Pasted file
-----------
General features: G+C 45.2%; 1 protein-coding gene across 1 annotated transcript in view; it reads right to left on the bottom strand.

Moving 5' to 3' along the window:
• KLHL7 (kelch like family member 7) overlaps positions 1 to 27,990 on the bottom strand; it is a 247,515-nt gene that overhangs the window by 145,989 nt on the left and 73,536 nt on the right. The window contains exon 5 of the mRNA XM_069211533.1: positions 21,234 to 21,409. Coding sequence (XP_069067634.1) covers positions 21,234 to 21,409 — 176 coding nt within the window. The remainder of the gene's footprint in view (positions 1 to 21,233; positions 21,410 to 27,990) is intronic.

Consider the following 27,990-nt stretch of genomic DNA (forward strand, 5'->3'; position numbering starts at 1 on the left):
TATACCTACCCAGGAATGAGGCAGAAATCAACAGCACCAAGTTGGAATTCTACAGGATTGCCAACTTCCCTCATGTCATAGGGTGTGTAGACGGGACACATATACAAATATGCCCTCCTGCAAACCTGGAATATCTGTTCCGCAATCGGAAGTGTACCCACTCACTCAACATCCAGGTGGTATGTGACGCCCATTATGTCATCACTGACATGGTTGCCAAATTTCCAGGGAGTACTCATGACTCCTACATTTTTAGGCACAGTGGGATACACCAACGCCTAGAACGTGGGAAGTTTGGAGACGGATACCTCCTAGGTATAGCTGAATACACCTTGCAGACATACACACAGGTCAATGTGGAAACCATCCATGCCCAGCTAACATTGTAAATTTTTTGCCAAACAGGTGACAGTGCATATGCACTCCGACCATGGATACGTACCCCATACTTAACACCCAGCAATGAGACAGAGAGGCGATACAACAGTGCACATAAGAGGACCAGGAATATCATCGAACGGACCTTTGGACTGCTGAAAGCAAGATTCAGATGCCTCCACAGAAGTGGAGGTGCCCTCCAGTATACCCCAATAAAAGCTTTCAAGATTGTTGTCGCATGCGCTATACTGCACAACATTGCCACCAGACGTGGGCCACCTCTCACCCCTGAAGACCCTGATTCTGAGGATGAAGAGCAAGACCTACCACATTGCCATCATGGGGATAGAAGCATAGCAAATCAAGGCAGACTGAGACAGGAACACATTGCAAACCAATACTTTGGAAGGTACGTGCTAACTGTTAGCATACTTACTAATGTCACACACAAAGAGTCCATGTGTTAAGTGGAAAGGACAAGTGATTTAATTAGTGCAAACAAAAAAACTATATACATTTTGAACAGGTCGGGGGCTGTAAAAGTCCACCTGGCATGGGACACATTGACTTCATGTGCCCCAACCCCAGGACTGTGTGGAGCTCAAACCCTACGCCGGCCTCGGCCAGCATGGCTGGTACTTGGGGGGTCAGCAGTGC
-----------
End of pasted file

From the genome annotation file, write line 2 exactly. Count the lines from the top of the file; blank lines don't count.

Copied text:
Moving 5' to 3' along the window: